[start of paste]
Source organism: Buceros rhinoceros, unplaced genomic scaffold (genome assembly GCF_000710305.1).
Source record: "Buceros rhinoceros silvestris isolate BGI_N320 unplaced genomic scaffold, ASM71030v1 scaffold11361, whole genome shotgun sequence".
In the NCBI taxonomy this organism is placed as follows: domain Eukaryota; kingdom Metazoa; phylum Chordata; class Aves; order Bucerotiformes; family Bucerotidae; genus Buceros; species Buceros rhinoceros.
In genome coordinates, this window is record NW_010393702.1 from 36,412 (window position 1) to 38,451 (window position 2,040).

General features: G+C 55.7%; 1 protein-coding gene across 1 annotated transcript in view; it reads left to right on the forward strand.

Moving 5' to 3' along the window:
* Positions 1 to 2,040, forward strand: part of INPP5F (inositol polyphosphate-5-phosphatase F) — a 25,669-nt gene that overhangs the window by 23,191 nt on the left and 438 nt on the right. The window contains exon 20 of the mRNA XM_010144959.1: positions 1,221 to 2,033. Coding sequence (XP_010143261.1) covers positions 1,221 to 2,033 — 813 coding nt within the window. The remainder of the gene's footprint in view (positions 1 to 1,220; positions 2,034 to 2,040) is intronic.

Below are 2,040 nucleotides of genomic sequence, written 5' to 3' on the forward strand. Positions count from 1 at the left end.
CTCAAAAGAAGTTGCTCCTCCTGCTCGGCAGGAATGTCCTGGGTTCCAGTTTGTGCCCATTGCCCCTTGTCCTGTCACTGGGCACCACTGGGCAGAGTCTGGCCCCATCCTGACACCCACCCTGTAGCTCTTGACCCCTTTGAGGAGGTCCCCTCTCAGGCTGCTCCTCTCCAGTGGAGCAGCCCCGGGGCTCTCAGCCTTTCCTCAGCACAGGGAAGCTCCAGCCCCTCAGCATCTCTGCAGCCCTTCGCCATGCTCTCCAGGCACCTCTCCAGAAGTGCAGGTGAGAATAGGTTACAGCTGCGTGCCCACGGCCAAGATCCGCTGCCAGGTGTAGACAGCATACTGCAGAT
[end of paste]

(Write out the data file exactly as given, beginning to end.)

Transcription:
Source organism: Buceros rhinoceros, unplaced genomic scaffold (genome assembly GCF_000710305.1).
Source record: "Buceros rhinoceros silvestris isolate BGI_N320 unplaced genomic scaffold, ASM71030v1 scaffold11361, whole genome shotgun sequence".
In the NCBI taxonomy this organism is placed as follows: domain Eukaryota; kingdom Metazoa; phylum Chordata; class Aves; order Bucerotiformes; family Bucerotidae; genus Buceros; species Buceros rhinoceros.
In genome coordinates, this window is record NW_010393702.1 from 36,412 (window position 1) to 38,451 (window position 2,040).

General features: G+C 55.7%; 1 protein-coding gene across 1 annotated transcript in view; it reads left to right on the forward strand.

Moving 5' to 3' along the window:
* Positions 1 to 2,040, forward strand: part of INPP5F (inositol polyphosphate-5-phosphatase F) — a 25,669-nt gene that overhangs the window by 23,191 nt on the left and 438 nt on the right. The window contains exon 20 of the mRNA XM_010144959.1: positions 1,221 to 2,033. Coding sequence (XP_010143261.1) covers positions 1,221 to 2,033 — 813 coding nt within the window. The remainder of the gene's footprint in view (positions 1 to 1,220; positions 2,034 to 2,040) is intronic.

Below are 2,040 nucleotides of genomic sequence, written 5' to 3' on the forward strand. Positions count from 1 at the left end.
CTCAAAAGAAGTTGCTCCTCCTGCTCGGCAGGAATGTCCTGGGTTCCAGTTTGTGCCCATTGCCCCTTGTCCTGTCACTGGGCACCACTGGGCAGAGTCTGGCCCCATCCTGACACCCACCCTGTAGCTCTTGACCCCTTTGAGGAGGTCCCCTCTCAGGCTGCTCCTCTCCAGTGGAGCAGCCCCGGGGCTCTCAGCCTTTCCTCAGCACAGGGAAGCTCCAGCCCCTCAGCATCTCTGCAGCCCTTCGCCATGCTCTCCAGGCACCTCTCCAGAAGTGCAGGTGAGAATAGGTTACAGCTGCGTGCCCACGGCCAAGATCCGCTGCCAGGTGTAGACAGCATACTGCAGAT